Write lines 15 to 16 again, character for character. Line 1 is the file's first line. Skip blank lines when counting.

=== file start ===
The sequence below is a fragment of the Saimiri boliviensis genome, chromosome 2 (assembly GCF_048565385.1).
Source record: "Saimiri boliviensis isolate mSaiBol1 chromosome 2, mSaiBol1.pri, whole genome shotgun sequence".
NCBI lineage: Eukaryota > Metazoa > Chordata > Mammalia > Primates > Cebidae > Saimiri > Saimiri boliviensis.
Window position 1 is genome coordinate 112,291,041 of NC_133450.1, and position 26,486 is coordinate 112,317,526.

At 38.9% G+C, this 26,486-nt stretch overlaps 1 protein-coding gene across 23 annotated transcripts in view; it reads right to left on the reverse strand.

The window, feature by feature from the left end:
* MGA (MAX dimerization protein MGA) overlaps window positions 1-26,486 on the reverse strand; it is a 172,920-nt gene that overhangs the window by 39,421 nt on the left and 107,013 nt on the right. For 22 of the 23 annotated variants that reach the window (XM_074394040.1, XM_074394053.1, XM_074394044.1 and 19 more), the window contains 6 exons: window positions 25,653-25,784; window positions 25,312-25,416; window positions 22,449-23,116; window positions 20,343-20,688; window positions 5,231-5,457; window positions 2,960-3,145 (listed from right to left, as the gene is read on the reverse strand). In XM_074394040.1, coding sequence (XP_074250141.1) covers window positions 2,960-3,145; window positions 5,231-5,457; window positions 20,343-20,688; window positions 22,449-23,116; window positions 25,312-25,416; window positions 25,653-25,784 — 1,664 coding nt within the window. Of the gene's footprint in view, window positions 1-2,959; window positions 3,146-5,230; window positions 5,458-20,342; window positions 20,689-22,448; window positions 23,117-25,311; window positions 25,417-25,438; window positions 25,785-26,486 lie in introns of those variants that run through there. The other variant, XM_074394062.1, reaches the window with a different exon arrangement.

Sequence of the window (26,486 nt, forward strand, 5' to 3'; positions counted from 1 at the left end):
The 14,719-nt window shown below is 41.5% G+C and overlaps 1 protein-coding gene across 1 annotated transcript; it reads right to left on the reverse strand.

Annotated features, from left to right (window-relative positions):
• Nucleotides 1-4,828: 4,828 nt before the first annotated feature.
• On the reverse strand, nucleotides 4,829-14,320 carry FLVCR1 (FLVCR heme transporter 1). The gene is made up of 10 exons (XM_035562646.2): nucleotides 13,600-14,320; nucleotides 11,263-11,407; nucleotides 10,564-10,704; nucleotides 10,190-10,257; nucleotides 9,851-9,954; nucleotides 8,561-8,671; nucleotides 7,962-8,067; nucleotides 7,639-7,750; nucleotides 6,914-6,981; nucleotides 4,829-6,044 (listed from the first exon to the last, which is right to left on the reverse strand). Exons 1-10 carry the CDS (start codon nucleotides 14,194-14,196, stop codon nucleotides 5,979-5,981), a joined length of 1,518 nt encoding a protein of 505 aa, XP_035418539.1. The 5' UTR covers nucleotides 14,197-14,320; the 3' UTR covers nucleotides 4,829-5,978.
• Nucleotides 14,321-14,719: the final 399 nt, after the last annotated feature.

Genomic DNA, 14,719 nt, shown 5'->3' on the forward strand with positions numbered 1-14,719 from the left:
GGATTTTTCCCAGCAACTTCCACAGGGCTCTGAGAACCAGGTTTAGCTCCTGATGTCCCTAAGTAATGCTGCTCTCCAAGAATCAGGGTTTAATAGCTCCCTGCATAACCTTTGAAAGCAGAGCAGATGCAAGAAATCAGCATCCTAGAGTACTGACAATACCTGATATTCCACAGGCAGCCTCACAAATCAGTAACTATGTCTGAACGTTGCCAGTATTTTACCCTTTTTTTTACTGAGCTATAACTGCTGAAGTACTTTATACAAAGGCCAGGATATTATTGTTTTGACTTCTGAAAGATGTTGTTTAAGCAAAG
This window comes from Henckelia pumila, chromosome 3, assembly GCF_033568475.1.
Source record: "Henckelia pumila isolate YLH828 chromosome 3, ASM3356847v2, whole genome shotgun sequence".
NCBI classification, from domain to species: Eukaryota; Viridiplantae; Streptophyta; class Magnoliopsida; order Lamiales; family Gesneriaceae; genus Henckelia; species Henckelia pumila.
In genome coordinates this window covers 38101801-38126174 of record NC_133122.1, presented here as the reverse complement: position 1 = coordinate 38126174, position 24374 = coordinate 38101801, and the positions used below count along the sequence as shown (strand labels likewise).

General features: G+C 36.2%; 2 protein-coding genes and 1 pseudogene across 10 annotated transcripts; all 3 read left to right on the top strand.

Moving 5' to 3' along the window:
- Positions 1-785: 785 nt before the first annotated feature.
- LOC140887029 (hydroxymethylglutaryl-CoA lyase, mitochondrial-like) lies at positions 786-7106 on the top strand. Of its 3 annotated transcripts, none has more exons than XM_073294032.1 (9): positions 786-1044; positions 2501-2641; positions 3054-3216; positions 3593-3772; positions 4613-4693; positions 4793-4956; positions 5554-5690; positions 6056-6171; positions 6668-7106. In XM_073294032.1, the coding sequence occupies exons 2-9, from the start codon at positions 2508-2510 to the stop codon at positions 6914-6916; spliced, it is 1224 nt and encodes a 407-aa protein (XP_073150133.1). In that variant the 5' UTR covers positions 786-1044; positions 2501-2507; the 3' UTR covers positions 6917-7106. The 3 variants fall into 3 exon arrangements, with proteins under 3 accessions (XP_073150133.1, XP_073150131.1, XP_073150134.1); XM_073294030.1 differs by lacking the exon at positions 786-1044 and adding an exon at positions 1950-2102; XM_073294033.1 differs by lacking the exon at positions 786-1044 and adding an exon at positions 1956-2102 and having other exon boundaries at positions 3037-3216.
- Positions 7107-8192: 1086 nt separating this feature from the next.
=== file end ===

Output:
GGATTTTTCCCAGCAACTTCCACAGGGCTCTGAGAACCAGGTTTAGCTCCTGATGTCCCTAAGTAATGCTGCTCTCCAAGAATCAGGGTTTAATAGCTCCCTGCATAACCTTTGAAAGCAGAGCAGATGCAAGAAATCAGCATCCTAGAGTACTGACAATACCTGATATTCCACAGGCAGCCTCACAAATCAGTAACTATGTCTGAACGTTGCCAGTATTTTACCCTTTTTTTTACTGAGCTATAACTGCTGAAGTACTTTATACAAAGGCCAGGATATTATTGTTTTGACTTCTGAAAGATGTTGTTTAAGCAAAG
This window comes from Henckelia pumila, chromosome 3, assembly GCF_033568475.1.